Kerry Richards was keynote speaker at the Delaware Farm Bureau’s third annual Delaware Ag Safety Conference held March 6 in Harrington.

Richards, who works part-time for University of Delaware Cooperative Extension, is president of the American Association of Pesticide Safety Educators. Her talk was on reducing pesticide exposure.

Richards listed the toxicity signal words on chemicals, which are based on LD50 values, or the lethal dose of a substance required to kill 50 percent of the test population: “Danger/poison” must appear with skull and crossbones on labels of highly toxic chemicals; “warning” is for moderately toxic chemicals; and “caution” is for slightly toxic substances, where there is concern for mild skin, eye or respiratory irritation. Richards added the word “danger,” which must go on hazard class I materials because the product is highly toxic based on corrosive or irritant potential. Contact with the material may cause permanent or severe skin, eye or respiratory damage.

There are four routes of exposure to pesticides: through skin; through eyes by splashing or contact with contaminated hands; by inhalation, usually when using fine dusts and mists or when mixing and loading concentrates; and orally, typically due to improper storage in other than original container.

The best way to avoid a pesticide poisoning is to read and follow the label, choose the lowest toxicity pesticide when possible, and wear personal protective equipment.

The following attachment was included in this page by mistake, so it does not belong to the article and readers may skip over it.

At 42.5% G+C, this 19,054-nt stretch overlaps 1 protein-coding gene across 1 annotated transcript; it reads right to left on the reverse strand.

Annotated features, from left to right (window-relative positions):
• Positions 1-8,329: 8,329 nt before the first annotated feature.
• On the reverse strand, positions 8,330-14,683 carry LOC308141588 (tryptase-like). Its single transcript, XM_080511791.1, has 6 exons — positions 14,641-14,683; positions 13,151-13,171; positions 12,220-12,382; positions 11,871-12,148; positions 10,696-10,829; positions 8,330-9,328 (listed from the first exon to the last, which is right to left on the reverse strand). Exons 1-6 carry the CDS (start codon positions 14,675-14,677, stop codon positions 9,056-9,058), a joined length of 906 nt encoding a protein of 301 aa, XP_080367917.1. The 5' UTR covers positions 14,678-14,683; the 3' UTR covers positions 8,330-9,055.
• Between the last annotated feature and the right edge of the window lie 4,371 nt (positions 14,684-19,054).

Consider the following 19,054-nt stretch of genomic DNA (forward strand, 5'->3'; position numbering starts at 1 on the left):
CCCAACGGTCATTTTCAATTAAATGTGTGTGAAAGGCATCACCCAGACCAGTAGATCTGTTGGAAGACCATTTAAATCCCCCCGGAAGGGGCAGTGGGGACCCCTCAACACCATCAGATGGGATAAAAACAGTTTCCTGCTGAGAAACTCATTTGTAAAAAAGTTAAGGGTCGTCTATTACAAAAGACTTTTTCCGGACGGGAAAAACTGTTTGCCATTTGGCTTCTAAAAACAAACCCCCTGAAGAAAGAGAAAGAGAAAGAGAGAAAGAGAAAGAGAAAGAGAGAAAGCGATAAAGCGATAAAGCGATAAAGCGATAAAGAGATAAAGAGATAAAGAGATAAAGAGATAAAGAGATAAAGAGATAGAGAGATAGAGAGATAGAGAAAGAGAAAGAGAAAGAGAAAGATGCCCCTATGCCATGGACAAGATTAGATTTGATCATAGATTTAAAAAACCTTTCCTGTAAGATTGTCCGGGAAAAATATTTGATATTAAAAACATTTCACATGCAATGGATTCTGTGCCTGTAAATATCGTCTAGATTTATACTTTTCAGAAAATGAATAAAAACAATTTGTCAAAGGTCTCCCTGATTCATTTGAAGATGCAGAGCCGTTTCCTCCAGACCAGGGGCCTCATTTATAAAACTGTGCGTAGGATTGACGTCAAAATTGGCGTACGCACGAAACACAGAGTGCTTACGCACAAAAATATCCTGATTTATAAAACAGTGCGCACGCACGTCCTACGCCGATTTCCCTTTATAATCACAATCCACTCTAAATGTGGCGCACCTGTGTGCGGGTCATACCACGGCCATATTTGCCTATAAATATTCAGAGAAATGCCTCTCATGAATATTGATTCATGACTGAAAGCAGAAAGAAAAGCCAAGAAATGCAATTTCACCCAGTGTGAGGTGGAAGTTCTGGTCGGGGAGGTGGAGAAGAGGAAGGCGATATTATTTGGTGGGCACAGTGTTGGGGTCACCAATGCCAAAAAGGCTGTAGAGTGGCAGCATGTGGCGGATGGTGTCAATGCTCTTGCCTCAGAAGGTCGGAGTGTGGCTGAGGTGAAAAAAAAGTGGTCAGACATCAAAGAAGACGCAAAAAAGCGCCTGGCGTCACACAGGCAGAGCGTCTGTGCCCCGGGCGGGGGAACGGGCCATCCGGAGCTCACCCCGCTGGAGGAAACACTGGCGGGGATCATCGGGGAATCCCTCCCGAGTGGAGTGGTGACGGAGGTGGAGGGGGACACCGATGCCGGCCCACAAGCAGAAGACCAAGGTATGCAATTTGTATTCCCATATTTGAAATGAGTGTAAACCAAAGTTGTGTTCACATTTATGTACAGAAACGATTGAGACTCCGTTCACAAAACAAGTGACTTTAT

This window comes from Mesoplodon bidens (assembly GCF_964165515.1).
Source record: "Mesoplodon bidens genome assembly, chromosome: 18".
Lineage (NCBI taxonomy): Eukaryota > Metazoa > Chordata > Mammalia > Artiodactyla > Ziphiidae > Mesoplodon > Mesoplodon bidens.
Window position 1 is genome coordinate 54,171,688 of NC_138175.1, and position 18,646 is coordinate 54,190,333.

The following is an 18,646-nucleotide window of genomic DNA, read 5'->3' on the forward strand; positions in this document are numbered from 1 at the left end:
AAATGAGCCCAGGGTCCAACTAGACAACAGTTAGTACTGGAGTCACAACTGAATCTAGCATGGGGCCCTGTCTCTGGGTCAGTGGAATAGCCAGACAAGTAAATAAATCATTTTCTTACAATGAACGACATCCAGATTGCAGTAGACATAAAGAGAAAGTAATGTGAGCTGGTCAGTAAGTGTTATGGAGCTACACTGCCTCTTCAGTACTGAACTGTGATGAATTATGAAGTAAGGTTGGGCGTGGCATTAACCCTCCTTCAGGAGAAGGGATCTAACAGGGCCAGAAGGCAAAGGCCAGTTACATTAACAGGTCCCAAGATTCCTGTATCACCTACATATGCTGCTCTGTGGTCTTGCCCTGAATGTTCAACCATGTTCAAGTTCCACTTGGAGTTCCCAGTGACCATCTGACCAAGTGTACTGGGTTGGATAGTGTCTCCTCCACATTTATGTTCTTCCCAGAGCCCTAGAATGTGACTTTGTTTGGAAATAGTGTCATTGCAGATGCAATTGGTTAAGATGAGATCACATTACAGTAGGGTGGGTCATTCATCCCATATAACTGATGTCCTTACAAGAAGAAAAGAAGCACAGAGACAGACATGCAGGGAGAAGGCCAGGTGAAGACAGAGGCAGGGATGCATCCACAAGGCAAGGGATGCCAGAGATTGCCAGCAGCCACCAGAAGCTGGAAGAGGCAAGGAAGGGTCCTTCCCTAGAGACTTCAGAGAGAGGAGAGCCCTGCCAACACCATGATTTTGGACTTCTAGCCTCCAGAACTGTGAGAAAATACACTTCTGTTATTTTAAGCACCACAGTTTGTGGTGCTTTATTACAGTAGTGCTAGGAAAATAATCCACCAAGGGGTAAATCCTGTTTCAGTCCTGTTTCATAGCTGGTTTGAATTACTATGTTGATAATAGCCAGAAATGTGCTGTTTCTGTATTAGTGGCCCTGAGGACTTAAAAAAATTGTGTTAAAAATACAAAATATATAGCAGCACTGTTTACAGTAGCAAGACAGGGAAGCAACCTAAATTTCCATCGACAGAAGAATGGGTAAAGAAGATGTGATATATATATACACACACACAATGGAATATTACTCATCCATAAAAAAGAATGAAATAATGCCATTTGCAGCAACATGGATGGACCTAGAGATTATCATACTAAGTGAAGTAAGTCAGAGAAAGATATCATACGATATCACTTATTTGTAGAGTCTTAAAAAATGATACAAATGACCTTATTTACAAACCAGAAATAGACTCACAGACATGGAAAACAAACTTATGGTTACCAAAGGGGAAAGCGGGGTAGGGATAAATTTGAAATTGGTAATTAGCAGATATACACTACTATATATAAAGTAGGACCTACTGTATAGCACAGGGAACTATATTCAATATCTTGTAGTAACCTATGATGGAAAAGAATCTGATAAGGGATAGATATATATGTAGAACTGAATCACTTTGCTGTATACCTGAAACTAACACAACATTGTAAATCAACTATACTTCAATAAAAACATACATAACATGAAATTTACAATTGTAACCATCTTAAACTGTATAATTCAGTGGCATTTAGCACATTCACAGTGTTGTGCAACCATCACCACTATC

Four of the speakers, including Richards, shared incidents when they had not followed safety precautions and suffered injuries. Stewart Ramsey, president of the New Castle County Farm Bureau, described a recent farm accident while loading 1,000-pound bales of hay. One fell off the truck, breaking several ribs and his sternum and pinning him to the ground. He was not working alone and was rescued.

Another presenter, Dominic DiOssi, of Nationwide, was nearly killed in 2013 when he drove too fast on an all-terrain vehicle in the Pennsylvania mountains. He lost control and was thrown over the handlebars when the ATV hit a tree. With one leg almost completely severed and the other broken, he had to pull himself to the road where his cousin found him. He now has a prosthesis for his right leg and a rod in his left leg.

Co-presenter Mike Gillett, also of Nationwide, listed several steps ATV riders should take to help prevent such accidents: do a pre- and post-trip check of tires and wheels, controls and cables, lights and electrical system, oil and fuel and chain and/or drive shafts. Wear a helmet, boots, gloves, goggles, long pants and long sleeves. Travel at a safe speed for the terrain, visibility and experience. No joyriding, he emphasized.

Tyler Schrock, registered respiratory therapist at Bayhealth Kent Campus, warned of several lung diseases such as chronic obstructive pulmonary disorder, asthma and lung cancer, that can result from exposure to dust, aerosols, fungus, hay, mushrooms, microorganisms in greenhouses and airborne allergens on farms. He encouraged those present to limit exposure to these substances by using a ventilation system, ensuring safe clean-up, substituting safer products when possible, wearing personal protective equipment and getting regular screening and imaging.

Nick Sawyer and Brian Ferguson of Delaware State Fire School presented a CPR demonstration. Heartsaver courses are available through the Fire School, they said. To inquire about a course fora farm or business, call 739-4773.

The safety conference was presented in partnership with Delaware Department of Agriculture, University of Delaware Cooperative Extension, Delaware State Grange, Delaware State Fire School and Nationwide.